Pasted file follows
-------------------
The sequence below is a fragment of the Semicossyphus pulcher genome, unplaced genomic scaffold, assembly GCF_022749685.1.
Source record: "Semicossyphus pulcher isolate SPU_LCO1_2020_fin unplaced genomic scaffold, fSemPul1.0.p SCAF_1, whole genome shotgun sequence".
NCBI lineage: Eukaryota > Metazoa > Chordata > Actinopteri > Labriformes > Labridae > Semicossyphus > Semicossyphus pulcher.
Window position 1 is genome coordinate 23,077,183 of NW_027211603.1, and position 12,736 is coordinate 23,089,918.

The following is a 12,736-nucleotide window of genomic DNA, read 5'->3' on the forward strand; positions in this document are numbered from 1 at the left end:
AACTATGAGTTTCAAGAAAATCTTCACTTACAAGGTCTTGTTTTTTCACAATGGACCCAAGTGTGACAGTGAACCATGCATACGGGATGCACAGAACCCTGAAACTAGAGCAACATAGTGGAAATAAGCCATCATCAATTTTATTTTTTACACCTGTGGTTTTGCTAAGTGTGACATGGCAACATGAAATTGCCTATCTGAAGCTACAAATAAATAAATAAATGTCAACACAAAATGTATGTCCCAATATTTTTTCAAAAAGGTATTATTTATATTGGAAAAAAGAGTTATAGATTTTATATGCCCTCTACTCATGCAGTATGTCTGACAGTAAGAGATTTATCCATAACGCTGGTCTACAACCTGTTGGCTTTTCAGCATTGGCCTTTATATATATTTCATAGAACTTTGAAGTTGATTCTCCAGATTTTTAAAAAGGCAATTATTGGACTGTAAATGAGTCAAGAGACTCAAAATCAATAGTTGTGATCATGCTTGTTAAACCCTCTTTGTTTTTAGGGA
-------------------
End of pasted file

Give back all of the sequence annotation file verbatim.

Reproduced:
The sequence below is a fragment of the Semicossyphus pulcher genome, unplaced genomic scaffold, assembly GCF_022749685.1.
Source record: "Semicossyphus pulcher isolate SPU_LCO1_2020_fin unplaced genomic scaffold, fSemPul1.0.p SCAF_1, whole genome shotgun sequence".
NCBI lineage: Eukaryota > Metazoa > Chordata > Actinopteri > Labriformes > Labridae > Semicossyphus > Semicossyphus pulcher.
Window position 1 is genome coordinate 23,077,183 of NW_027211603.1, and position 12,736 is coordinate 23,089,918.

The following is a 12,736-nucleotide window of genomic DNA, read 5'->3' on the forward strand; positions in this document are numbered from 1 at the left end:
AACTATGAGTTTCAAGAAAATCTTCACTTACAAGGTCTTGTTTTTTCACAATGGACCCAAGTGTGACAGTGAACCATGCATACGGGATGCACAGAACCCTGAAACTAGAGCAACATAGTGGAAATAAGCCATCATCAATTTTATTTTTTACACCTGTGGTTTTGCTAAGTGTGACATGGCAACATGAAATTGCCTATCTGAAGCTACAAATAAATAAATAAATGTCAACACAAAATGTATGTCCCAATATTTTTTCAAAAAGGTATTATTTATATTGGAAAAAAGAGTTATAGATTTTATATGCCCTCTACTCATGCAGTATGTCTGACAGTAAGAGATTTATCCATAACGCTGGTCTACAACCTGTTGGCTTTTCAGCATTGGCCTTTATATATATTTCATAGAACTTTGAAGTTGATTCTCCAGATTTTTAAAAAGGCAATTATTGGACTGTAAATGAGTCAAGAGACTCAAAATCAATAGTTGTGATCATGCTTGTTAAACCCTCTTTGTTTTTAGGGA